MD:Probably I like best about it. I would say first off the people. I started working at the elections and that is how I came and got to work to be the Deputy. Working on elections is a lot of fun. It is a nice group of people. The people I work with within the town hall are great; we all get along and in some towns the registrars of the Republicans and Democrats don’t even work on the same day. We always do; it is a nonpartisan office. It is not political.

JM:Now we are going to move into the recreation part of your life. What do you want to start off with canoeing, SWSA, or swimming?

MD:I started when I first started at college; I was an English and history major. Those were the two things I loved. Historical journalism was my field actually. I met my canoe instructor. Then the next 10 years of my life I was heavily involved in canoeing. We used to canoe on the Farmington River where we had a canoe shop on the Farmington. We did winter trips in the Florida Everglades. I was a canoe poler. I am still the National Women’s Canoeing Poling champion. That was on the Delaware River; you go up river with a canoe and pole and then you turn around and go around a buoy and come back down. That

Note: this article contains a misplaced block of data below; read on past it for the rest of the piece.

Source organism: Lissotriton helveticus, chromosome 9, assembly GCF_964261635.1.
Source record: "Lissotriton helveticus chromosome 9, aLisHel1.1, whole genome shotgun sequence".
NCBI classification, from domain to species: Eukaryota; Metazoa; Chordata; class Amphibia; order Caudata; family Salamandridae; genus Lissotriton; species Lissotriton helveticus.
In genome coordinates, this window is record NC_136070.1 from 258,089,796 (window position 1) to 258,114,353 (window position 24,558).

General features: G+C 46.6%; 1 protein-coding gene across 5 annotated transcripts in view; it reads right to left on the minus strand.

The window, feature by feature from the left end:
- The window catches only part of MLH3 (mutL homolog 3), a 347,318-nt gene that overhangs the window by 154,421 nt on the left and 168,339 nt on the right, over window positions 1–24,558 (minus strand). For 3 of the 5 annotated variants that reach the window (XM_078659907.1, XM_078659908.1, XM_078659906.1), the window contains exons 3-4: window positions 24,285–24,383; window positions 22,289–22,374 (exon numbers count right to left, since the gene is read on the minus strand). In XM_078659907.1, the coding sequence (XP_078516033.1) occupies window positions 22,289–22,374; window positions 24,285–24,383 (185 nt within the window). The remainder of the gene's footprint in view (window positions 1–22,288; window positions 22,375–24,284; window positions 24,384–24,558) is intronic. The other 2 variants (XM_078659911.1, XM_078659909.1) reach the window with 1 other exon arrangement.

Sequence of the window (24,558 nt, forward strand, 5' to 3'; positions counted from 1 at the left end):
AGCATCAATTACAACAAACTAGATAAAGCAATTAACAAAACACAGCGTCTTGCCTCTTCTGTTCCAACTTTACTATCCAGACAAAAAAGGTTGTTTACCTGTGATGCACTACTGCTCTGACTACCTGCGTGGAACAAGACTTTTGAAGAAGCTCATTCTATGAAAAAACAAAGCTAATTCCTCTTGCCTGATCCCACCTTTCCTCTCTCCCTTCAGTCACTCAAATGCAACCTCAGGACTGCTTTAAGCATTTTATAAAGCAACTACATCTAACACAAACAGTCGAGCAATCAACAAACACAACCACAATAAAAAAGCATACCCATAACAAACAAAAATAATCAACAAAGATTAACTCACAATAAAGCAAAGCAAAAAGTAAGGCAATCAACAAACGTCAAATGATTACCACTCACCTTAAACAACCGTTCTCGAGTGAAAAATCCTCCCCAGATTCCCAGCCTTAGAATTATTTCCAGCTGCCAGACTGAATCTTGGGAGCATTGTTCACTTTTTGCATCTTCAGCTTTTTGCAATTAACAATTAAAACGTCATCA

was one aspect of my life. I did guiding canoeing, teaching, getting certified in all those things. We used to do overnight trips and long trips in the Everglades for four or five days at a time. In the wintertime we would run a cross country ski business; I became a certified ski instructor; I worked at various places in Farmington. I worked at Winding Trails as a ski instructor. When I came back to Salisbury, I worked with SWSA. I would teach the after school program, the EXTRAS program had a cross country ski program. We used to do the Special Olympics in Salisbury. We used to do the cross country skiing at the grade school.

JM:With the cross country skiing at the grade school, did you do it on the property.